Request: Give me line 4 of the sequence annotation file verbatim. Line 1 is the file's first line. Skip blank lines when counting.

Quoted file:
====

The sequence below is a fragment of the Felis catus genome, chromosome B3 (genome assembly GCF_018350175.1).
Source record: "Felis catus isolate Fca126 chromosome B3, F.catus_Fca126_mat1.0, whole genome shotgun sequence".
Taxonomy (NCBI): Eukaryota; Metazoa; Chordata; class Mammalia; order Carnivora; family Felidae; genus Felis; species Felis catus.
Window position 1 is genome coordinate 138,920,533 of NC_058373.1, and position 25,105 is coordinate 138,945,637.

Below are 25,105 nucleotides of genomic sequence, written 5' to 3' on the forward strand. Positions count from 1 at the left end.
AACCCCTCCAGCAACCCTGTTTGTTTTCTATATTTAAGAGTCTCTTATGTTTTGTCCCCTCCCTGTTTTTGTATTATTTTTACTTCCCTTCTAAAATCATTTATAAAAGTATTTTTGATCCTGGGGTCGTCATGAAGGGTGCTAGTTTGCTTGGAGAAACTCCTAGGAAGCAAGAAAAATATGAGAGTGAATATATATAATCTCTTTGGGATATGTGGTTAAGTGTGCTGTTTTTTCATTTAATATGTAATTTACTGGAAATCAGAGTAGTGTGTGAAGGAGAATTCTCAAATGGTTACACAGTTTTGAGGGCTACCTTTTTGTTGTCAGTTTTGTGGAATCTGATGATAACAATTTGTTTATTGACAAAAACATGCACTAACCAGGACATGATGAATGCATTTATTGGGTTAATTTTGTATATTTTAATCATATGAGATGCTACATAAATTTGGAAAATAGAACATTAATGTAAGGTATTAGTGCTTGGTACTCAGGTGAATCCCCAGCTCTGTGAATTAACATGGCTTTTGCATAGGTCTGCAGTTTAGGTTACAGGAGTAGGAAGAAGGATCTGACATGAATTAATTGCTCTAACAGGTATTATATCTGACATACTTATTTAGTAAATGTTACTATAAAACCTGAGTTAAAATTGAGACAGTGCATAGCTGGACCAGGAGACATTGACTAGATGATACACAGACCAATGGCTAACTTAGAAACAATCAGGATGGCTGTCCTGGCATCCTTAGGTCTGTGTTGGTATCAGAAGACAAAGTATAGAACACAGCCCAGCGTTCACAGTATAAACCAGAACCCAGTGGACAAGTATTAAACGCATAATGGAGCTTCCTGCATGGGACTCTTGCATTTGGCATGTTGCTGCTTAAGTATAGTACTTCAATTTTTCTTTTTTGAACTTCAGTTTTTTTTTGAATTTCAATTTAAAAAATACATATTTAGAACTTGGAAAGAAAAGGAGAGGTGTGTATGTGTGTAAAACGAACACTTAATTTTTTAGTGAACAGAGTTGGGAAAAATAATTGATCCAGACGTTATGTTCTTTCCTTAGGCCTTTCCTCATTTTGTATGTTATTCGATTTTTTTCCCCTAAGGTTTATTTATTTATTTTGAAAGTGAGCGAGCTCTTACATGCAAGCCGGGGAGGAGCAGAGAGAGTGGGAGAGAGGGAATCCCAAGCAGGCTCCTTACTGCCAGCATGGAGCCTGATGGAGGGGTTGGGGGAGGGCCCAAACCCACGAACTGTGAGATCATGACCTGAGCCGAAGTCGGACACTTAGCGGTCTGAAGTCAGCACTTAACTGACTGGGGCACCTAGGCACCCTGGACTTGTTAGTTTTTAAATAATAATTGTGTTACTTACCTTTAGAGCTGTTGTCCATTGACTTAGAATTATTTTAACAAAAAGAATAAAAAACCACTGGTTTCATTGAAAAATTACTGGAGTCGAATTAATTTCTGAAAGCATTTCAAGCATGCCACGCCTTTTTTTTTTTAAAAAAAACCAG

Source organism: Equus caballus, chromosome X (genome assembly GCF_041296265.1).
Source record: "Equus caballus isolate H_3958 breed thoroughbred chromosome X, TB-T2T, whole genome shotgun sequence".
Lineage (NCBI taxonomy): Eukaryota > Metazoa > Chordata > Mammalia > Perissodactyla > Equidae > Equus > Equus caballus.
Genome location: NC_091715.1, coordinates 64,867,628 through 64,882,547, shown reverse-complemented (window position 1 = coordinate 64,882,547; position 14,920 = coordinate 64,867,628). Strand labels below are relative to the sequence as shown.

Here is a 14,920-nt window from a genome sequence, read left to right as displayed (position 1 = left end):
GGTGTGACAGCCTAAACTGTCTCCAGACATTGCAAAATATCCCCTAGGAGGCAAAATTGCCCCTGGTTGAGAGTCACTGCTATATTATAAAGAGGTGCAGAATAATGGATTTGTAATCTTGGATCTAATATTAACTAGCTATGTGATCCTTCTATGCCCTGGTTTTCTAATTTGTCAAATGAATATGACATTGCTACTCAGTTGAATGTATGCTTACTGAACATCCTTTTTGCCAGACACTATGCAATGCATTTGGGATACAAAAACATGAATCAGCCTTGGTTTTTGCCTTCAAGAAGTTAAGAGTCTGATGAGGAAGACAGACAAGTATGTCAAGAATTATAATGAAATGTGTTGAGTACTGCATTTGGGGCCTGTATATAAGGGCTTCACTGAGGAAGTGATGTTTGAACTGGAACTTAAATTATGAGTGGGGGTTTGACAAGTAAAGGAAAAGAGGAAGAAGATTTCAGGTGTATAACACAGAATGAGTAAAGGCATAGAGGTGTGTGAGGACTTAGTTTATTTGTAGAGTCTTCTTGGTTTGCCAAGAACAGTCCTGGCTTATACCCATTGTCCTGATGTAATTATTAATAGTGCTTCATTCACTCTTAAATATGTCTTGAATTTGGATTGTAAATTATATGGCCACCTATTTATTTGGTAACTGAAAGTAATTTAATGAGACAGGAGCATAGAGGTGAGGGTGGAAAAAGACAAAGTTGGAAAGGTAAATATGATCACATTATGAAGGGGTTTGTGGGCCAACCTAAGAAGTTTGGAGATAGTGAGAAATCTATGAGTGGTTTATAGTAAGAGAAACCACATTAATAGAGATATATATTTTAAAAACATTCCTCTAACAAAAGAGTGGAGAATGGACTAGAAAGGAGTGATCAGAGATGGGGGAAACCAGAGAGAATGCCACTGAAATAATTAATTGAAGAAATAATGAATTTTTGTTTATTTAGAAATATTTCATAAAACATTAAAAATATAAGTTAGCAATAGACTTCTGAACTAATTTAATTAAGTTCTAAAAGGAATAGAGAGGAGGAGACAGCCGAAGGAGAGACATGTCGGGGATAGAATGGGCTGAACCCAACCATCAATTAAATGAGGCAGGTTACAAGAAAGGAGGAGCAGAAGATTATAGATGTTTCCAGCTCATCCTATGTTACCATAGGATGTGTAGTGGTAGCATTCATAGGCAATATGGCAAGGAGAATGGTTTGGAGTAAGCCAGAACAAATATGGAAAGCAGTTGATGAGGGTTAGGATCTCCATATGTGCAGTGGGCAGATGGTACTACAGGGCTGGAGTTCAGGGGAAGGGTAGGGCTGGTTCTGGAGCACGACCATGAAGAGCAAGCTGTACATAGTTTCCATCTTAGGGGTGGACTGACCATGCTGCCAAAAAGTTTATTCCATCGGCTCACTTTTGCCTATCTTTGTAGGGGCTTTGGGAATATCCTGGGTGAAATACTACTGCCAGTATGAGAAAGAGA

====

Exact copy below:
Window position 1 is genome coordinate 138,920,533 of NC_058373.1, and position 25,105 is coordinate 138,945,637.